people writing equations on glass

When learning calculus at college level, students often encounter difficulties overcoming word problems, or extracting mathematics from the context of a certain subject. The instructors also encounter time limitations to teaching with sufficient depth, coverage and illustrations.

The Microtutorials in Mathematics project team at UCR has conceived a new approach to producing supplementary instructional materials. It produces a collection of microtutorials as supplementary instructional and learning materials. The intent is to assist the students and instructors to overcome such difficulties and pressures, with the help of online learning. The students could use them freely on any topics of their choice.  The videos are produced with follow-up questions to enable instructors to flip their classrooms if desired.

Learn More

 

Math Alliance
Math Alliance: Providing educational success to underrepresented and first-generation students is an important part of UCR's mission.
 
The National Alliance for Doctoral Studies in the Mathematical Sciences - Math Alliance - is a community of math sciences faculty and students with the following goals:
  • To increase the number of doctoral degrees in the mathematical sciences among groups that have been traditionally underrepresented in those fields.
  • To improve placement of students from these groups in doctoral programs in disciplines that recruit undergraduate mathematics majors.
  • To increase the number of Phds from these groups who enter the professoriate in the mathematical sciences as well as other appropriate professions.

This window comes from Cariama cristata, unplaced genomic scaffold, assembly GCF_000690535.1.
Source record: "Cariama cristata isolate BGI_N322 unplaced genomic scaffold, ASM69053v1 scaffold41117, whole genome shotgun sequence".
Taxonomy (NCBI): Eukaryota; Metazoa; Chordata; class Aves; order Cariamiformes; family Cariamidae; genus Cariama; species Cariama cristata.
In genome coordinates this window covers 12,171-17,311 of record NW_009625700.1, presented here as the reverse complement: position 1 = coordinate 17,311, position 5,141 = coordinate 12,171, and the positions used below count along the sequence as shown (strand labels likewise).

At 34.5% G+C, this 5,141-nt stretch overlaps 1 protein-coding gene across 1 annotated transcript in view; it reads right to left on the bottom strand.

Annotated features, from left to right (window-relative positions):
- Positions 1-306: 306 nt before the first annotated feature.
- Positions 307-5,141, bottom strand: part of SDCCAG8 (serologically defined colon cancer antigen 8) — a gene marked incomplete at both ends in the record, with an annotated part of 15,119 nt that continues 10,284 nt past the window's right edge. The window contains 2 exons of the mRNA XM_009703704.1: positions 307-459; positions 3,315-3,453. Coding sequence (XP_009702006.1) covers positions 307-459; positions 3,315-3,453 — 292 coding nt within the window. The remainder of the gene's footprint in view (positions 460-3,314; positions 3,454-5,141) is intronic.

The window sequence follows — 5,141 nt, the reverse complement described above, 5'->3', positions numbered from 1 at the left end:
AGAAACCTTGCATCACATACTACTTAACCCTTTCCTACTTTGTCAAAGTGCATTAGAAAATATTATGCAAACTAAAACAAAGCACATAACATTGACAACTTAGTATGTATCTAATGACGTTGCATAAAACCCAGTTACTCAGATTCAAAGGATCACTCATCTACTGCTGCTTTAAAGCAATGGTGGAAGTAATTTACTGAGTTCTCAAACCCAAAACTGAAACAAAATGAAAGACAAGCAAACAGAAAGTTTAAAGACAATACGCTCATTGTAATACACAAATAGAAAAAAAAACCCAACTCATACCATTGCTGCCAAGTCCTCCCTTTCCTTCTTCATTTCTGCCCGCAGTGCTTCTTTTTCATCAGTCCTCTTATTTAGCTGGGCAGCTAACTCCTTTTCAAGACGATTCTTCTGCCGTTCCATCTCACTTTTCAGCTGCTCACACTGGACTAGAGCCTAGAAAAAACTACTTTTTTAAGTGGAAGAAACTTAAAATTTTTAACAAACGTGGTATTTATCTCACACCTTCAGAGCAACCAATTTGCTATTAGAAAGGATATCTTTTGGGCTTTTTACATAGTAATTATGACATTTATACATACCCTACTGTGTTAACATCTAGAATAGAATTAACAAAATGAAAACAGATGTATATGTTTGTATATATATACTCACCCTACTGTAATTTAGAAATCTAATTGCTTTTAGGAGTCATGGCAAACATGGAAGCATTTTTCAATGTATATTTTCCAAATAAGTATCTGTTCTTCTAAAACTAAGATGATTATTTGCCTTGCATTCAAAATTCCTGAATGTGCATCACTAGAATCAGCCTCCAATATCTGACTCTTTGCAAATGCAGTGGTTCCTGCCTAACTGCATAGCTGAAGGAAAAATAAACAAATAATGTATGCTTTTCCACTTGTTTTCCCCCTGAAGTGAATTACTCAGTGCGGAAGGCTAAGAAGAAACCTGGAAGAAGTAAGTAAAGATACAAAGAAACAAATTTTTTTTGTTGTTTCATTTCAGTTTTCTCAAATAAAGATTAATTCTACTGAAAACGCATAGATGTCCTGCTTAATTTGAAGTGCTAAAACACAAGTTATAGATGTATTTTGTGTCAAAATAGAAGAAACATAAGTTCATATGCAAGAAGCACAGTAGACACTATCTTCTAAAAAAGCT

• To increase funded research collaborations among faculty members at the universities with mathematical sciences doctoral programs and faculty members at colleges and universities focused on undergraduate students.
  • To foster the growth of a community of mathematical scientists that promotes a diverse workforce.

If you are interested in becoming a Math Alliance Scholar, please feel free to contact Dr. Fred Wilhelm. The benefits include access to Math Alliances Facilitated Graduate Applications Process and possible funding to go the the Alliance's Field of Dreams conference.

Events


Colloquium: Incoherence of free-by-free and surface-by-free groups
January 20, 2021 @ 4:00 pm
Zoom
Genevieve Walsh, Tufts University Abstract: A group is coherent if every finitely generated subgroup is finitely presented, and incoherent otherwise. Many well-known groups are coherent: free groups, surface groups, and the fundamental groups of compact 3-manifolds. We consider groups of the form $F_m \by F_n$ or $S_g \by F_n…
Colloquium: Polylogarithms
January 13, 2021 @ 4:00 pm
Zoom
Dr. Alexander Goncharov, Department of Mathematics, Yale University Abstract: The logarithm is unique, up to a multiplicative constant,  continuous function satisfying the addition law:ln (xy)= ln x + ln y. It is also the integral of dt/t from 1 to x. The quest for understanding of integrals was and is one of the main driving…